Pradaxa

dabigatran

(da-bye-gat-ran) ,

Pradaxa

(trade name)

Classification

Therapeutic: anticoagulants
Pharmacologic: thrombin inhibitors
Pregnancy Category: C

Indications

To reduce the risk of stroke/systemic embolization associated with nonvalvular atrial fibrillation.

Action

Acts as a direct inhibitor of thrombin.

Therapeutic effects

Lowered risk of thrombotic sequelae (stroke and systemic embolization) of nonvalvular atrial fibrillation.

Pharmacokinetics

Absorption: 3–7% absorbed following oral administration.
Distribution: Unknown.
Metabolism and Excretion: Of the amount absorbed, mostly excreted by kidneys (80%); 86% of ingested dose is eliminated in feces due to poor bioavailability.
Half-life: 12–17 hr.

Time/action profile (effects on coagulation)

ROUTEONSETPEAKDURATION
POwithin hoursunknown2 days†
†Following discontinuation, 3–5 days in renal impairment.

Contraindications/Precautions

Contraindicated in: Hypersensitivity;Active pathological bleeding;Concurrent use of P-glycoprotein (P-gp) inducers;Prosthetic heart valves (mechanical or bioprosthetic)
Use Cautiously in: Concurrent medications/pre-existing conditions that ↑ bleeding risk (other anticoagulants, antiplatelet agents, antifibrinolytics, heparins, chronic NSAID use, labor and delivery);Renal impairmentSurgical procedures (discontinue 1–2 days prior if CCr ≥50 mL/min or 3–4 days prior if CCr <50 mL/min; Geriatric: ↑ risk of bleeding; Lactation: Use cautiously during breast feeding; Pediatric: Safety and effectiveness not established.

Adverse Reactions/Side Effects

Gastrointestinal

  • abdominal pain (most frequent)
  • diarrhea (most frequent)
  • dyspepsia (most frequent)
  • gastritis (most frequent)
  • nausea

Hematologic

  • bleeding
  • thrombocytopenia

Miscellaneous

  • angioedema (life-threatening)
  • hypersensitivity reactions including anaphylaxis (life-threatening)

Interactions

Drug-Drug interaction

Concurrent use of other anticoagulants, antiplatelet agents, antifibrinolytics, heparins, prasugrel, clopidogrel, or chronic use of NSAIDs ↑ risk of bleeding.Concurrent use of P-gp inducers including rifampin ↓ levels and effectiveness; avoid concurrent use.P-gp inhibitors, including dronedarone and ketoconazole (systemic), may ↑ levels and the risk of bleeding; concomitant use should be avoided in patients with CCr 15–30 mL/min.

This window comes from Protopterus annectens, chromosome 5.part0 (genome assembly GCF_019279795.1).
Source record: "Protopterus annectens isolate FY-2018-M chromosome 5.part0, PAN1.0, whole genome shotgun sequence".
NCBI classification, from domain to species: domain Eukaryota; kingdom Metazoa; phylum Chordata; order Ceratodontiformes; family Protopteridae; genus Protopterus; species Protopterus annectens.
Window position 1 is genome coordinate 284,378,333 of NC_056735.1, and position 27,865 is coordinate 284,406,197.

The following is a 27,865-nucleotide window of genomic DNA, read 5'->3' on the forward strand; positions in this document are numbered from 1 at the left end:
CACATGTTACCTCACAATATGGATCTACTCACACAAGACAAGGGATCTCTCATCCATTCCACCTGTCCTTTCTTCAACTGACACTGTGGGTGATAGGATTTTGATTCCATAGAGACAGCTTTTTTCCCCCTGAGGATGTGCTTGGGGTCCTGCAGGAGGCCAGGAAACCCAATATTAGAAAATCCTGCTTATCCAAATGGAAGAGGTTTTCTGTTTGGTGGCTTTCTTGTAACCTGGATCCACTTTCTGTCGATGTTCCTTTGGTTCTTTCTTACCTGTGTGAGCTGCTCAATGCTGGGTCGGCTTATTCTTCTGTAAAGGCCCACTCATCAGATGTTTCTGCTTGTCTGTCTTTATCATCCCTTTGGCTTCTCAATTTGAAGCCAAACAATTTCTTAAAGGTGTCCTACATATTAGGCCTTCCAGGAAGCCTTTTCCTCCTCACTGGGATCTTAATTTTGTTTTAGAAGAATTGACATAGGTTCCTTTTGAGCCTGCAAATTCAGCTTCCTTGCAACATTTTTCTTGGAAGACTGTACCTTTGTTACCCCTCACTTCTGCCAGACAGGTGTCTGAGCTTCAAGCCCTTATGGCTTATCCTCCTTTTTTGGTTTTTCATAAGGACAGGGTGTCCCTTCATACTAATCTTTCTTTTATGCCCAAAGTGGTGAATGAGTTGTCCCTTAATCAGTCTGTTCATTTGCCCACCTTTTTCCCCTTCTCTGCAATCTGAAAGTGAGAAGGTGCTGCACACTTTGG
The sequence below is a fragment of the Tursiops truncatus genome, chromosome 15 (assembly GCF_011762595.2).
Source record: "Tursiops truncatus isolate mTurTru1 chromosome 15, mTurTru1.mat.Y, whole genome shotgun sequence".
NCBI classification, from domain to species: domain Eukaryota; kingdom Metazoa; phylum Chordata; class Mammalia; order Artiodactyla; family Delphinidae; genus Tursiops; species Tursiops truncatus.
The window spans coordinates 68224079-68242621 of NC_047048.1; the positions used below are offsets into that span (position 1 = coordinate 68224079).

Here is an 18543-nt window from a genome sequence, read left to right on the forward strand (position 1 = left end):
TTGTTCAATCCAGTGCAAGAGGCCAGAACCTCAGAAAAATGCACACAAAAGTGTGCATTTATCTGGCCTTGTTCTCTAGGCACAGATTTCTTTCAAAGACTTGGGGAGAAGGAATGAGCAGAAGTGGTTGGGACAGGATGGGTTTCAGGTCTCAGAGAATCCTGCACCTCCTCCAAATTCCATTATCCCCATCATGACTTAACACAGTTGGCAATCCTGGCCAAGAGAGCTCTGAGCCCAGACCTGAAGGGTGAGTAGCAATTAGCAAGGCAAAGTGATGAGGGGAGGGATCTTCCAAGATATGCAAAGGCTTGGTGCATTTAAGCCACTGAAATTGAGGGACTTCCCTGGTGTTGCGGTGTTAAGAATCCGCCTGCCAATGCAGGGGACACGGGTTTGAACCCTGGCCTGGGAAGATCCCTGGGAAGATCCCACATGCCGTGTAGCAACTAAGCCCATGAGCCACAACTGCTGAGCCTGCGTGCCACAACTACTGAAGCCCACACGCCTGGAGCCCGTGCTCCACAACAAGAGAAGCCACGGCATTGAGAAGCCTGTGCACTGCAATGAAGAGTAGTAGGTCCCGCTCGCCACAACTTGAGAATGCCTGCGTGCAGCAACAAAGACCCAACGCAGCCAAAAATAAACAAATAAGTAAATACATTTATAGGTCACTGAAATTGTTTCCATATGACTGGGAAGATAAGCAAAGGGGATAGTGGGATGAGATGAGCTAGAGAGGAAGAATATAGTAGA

Route/Dosage

Oral (Adults) 150 mg twice daily.

Renal Impairment

Oral (Adults) CCr 30–50 mL/min and taking dronedarone or systemic ketoconazole—75 mg twice daily; CCr 15–30 mL/min—75 mg twice daily; CCr 15–30 mL/min and taking P-gp inhibitor—Avoid concomitant use; CCr <15 mL/min—Not recommended.

Availability

Capsules: 75 mg, 110 mg, 150 mg

Nursing implications

Nursing assessment

  • Assess for symptoms of stroke or peripheral vascular disease periodically during therapy.
  • Assess for symptoms of bleeding and blood loss; may be fatal.
  • Lab Test Considerations: Use aPTT or ECT, not INR, to assess anticoagulant activity, if needed.
    • Monitor renal function prior to and periodically during therapy. Patients with renal impairment may require dose reduction or discontinuation.

Potential Nursing Diagnoses

Activity intolerance

Implementation

  • When converting from warfarin, discontinue warfarin and start dabigatran when INR is <2.0.